The query editor panel allows you to construct your GraphQL queries, mutations, and subscriptions. Altair provides you with syntax highlighting, code auto-completion, and error highlighting to make it easier to write valid GraphQL queries.

The panel labeled “VARIABLES” allows you to define variables that can be used in your GraphQL queries. You can create variables with different data types, and Altair will automatically generate the right input fields in the query editor:

Graphql Altair Interface With User Shown Typing Into Variables Panel At Bottom Left

Altair also has a feature for setting headers that allows you to add custom headers to your GraphQL requests. You can define headers for authentication, caching, or other purposes:

Graphql Altair Interface With Popup Panel For Setting Custom Headers For Graphql Requests

The response panel displays the response from the GraphQL API you sent your query. You receive the response in either a JSON or a tree view format.

If you select “Docs” at the top right of your screen, to the left of the “Send Request” button, you should see a panel that provides a graphical representation of the GraphQL schema of the API you are working with. You can use this panel to explore the various types, fields, and relationships in the schema:

Graphql Altair With Panel Opened After Selecting Docs At Top Right Of Screen To View Graphical Representation Of Graphql Schema For Currently Used Api

The “Settings” panel allows you to customize the appearance and behavior of Altair. You can tinker with settings such as theme, font size, and query timeout.

Graphql Altair Interface With Popup Panel For Settings

Altair keeps a history of all the queries you have executed, making it easy to revisit previous queries and results. It also provides real-time validation of your GraphQL queries, helping you to highlight errors and syntax issues as you write your queries.

Finally, Altair also provides an easy way to export your GraphQL queries as code snippets in various programming languages.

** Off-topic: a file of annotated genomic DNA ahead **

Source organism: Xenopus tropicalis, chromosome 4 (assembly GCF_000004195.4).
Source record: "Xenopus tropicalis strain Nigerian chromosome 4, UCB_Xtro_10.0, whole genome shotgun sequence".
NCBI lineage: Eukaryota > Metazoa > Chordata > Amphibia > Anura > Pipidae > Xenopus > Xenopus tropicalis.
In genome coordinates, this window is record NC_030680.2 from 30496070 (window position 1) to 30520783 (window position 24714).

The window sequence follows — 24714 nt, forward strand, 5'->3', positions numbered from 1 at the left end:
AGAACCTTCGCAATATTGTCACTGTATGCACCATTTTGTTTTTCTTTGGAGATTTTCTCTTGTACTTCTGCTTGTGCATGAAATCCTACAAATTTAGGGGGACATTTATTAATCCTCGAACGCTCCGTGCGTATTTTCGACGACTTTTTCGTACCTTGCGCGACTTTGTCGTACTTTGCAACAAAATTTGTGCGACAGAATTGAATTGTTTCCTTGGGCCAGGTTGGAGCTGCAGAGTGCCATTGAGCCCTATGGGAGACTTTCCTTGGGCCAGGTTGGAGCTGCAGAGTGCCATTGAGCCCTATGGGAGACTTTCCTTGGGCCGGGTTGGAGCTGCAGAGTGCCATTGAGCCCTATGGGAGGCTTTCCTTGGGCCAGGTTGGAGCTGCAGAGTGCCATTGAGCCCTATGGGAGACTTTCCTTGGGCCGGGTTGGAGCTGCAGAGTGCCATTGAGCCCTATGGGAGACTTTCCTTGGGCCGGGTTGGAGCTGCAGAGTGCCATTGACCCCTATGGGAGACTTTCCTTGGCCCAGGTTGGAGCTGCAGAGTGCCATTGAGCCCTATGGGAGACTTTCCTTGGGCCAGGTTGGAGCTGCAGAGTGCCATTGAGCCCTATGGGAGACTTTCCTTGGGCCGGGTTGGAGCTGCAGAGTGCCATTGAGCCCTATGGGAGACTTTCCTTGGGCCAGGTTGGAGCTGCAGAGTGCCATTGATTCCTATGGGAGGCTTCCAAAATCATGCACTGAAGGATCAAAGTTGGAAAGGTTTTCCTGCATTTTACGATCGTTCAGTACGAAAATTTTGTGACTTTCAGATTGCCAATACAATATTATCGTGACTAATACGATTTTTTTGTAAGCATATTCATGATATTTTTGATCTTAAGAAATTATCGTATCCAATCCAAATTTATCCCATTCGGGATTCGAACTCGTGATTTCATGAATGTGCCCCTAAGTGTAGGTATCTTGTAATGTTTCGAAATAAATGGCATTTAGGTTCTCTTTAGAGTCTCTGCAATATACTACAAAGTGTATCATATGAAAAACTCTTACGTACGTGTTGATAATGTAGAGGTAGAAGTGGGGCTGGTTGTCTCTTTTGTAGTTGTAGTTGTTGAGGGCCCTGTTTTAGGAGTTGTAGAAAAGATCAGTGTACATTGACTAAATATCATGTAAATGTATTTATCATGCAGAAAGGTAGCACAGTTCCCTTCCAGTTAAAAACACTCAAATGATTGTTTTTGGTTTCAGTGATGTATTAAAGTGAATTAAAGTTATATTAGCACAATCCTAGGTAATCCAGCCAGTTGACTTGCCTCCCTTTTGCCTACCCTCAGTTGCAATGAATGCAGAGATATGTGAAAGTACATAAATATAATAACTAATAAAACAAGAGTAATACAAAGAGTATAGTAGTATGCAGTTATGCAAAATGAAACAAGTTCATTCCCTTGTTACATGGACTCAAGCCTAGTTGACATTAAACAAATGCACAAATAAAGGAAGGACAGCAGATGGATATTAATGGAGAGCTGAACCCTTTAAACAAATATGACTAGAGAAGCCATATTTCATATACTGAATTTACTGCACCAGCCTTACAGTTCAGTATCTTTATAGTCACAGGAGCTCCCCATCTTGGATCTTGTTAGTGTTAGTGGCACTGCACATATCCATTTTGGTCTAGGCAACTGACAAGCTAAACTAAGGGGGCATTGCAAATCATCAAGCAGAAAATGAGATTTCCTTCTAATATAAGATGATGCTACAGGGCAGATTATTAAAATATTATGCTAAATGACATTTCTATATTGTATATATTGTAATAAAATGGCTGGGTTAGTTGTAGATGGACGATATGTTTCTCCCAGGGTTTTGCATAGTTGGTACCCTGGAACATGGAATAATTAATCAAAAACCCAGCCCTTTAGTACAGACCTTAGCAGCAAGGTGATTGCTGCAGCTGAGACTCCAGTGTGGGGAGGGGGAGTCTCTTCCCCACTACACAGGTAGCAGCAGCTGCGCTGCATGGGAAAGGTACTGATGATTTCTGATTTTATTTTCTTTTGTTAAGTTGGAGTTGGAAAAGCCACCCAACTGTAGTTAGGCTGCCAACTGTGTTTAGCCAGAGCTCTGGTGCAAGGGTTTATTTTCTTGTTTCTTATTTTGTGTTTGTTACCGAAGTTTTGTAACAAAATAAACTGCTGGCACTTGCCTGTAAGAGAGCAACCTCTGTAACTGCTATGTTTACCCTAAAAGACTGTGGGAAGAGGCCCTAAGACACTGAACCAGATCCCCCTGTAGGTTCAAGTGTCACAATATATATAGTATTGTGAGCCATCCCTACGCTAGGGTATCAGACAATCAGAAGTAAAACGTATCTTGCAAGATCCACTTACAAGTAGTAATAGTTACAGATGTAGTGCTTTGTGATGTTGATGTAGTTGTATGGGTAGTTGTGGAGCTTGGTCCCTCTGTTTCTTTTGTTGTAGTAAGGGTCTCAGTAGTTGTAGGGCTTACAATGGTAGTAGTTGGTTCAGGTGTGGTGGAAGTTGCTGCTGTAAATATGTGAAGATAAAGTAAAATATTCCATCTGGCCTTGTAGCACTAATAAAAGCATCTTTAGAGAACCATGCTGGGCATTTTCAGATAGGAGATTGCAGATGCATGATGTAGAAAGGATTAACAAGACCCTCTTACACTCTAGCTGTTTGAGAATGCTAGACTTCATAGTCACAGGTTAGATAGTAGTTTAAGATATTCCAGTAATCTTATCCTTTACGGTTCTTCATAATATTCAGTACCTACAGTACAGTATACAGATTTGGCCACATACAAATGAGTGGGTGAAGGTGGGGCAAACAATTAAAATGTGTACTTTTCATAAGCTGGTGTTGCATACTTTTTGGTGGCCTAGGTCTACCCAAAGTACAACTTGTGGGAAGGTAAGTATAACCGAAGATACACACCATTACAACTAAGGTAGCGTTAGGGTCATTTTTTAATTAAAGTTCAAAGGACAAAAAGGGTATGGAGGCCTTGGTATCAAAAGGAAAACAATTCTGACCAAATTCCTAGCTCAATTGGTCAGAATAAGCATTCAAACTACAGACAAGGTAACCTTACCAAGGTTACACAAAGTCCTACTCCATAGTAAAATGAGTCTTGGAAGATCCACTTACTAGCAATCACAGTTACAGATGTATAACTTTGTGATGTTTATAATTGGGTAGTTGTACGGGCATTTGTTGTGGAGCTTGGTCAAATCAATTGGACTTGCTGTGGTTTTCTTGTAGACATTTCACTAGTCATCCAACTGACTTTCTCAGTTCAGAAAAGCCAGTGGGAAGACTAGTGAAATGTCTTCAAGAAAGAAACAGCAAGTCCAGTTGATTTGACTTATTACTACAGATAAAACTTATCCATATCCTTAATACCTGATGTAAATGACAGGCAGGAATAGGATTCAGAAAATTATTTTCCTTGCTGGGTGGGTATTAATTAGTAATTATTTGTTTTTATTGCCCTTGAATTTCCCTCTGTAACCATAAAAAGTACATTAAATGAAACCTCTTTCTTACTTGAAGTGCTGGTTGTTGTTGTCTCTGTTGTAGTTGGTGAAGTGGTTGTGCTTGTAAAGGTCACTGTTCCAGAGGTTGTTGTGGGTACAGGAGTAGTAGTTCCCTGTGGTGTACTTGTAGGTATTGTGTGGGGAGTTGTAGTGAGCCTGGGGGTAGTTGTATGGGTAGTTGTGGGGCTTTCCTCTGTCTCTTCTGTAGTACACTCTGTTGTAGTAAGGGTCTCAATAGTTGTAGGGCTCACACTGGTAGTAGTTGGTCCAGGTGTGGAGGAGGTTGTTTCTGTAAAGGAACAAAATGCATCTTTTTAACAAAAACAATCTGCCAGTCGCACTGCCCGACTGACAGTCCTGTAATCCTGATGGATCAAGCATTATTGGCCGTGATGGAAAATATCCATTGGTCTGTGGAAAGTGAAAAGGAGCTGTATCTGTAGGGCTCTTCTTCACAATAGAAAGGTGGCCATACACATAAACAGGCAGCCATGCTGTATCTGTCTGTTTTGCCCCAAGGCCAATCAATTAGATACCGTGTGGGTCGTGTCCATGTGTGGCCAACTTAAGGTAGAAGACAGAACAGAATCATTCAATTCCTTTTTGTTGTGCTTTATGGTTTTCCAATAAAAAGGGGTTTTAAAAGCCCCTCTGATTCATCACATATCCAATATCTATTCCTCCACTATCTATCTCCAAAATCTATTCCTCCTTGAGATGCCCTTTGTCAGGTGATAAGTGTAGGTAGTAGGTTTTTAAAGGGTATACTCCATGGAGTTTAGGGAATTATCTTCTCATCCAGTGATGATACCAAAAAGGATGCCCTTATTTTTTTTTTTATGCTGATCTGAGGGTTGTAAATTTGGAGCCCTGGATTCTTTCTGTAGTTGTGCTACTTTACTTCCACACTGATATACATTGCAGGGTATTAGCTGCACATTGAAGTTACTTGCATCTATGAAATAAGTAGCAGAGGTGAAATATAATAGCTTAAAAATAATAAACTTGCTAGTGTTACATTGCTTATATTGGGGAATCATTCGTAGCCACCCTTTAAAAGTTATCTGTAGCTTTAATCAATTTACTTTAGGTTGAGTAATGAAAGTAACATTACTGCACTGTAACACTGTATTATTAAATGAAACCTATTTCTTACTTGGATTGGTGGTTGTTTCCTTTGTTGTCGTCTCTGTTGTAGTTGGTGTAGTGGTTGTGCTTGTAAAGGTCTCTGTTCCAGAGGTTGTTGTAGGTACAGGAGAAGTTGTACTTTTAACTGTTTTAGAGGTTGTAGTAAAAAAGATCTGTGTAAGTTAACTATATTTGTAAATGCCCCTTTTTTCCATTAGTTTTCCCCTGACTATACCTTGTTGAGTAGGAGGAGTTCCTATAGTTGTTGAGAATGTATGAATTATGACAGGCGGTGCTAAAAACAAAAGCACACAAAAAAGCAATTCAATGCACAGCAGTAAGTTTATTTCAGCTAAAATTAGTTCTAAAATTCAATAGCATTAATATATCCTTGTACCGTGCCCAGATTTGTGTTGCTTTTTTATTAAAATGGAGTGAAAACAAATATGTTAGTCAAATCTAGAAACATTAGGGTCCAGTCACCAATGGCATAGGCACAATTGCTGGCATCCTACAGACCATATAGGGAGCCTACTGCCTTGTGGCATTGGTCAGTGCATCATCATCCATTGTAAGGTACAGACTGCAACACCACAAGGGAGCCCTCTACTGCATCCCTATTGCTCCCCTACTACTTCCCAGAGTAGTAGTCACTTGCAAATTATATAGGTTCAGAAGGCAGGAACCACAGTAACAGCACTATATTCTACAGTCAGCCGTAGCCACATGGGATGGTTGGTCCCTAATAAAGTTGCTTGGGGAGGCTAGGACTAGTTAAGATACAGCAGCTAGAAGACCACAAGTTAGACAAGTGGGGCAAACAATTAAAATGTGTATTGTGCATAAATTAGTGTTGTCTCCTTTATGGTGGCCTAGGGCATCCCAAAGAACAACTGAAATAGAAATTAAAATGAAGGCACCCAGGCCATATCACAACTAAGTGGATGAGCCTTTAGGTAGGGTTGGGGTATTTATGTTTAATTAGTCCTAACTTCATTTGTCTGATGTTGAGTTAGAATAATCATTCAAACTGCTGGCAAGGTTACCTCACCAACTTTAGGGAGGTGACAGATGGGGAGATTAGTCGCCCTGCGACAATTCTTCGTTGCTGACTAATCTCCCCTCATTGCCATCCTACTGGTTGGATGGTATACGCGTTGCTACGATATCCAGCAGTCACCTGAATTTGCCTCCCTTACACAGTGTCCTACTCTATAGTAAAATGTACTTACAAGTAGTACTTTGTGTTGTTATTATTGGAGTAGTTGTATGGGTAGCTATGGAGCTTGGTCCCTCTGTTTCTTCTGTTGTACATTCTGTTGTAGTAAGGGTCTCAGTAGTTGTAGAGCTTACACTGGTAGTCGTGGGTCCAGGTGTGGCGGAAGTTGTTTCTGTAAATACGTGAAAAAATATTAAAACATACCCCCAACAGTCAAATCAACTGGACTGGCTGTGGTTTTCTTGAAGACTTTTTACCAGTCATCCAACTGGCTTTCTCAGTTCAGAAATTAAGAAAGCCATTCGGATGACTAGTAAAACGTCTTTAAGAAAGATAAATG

Demo of GraphQL Altair features

To see how Altair works, we can use any online demo of GraphQL Altair with the Trevorblades API.

Open the GraphQL Altair demo page. In the “Endpoint” panel on the left-hand side of the page, paste the following endpoint URL:

Next, click on the “Send Request” button to connect to the Trevorblades API endpoint. If everything is set up correctly, you should see the schema of the API displayed in the right-side panel.

To test a query, mutation, or subscription, click on the “Query” button at the top of the page. This will open the query editor, where you can enter your GraphQL query.

Next, enter a GraphQL query for the countries API in the editor. For example, you can try the following query to get information about all the countries in the API:

 query { countries { code name currency } }

After you have entered your query, click on the “Send Request” button to execute it. The results of your query will be displayed in the response pane beside the query editor.

Considerations to keep in mind for GraphQL Altair

Altair has a slightly steeper learning curve than Voyager or GraphiQL, as it offers a greater range of features and customization options. This means you may need to invest time in learning the interface and functionality of Altair before you can fully benefit from it.

Furthermore, Altair requires additional dependencies to be installed, such as the Altair GraphQL client library. Ensure that you have the necessary dependencies installed and configured correctly to avoid any issues or errors.


When it comes to visualizing data for GraphQL, there are several great options available.

GraphQL Voyager offers a visually stunning representation of your GraphQL schema, while GraphiQL provides a straightforward and user-friendly interface. Altair, on the other hand, offers advanced features for debugging and testing your GraphQL queries.

Ultimately, the best data visualizer for GraphQL depends on your specific needs and preferences. Whether you’re looking for a simple and intuitive tool or a more advanced debugging and testing environment, there’s a data visualizer out there that’s right for you.

No matter which tool you choose, it’s important to remember that data visualization is a crucial part of working with GraphQL. By using a high-quality data visualizer, you can gain deeper insights into your data, identify potential issues more easily, and streamline your development process.

Don’t be afraid to try out different options and find the one that works best for you!

The post Exploring the best GraphQL data visualization tools appeared first on LogRocket Blog.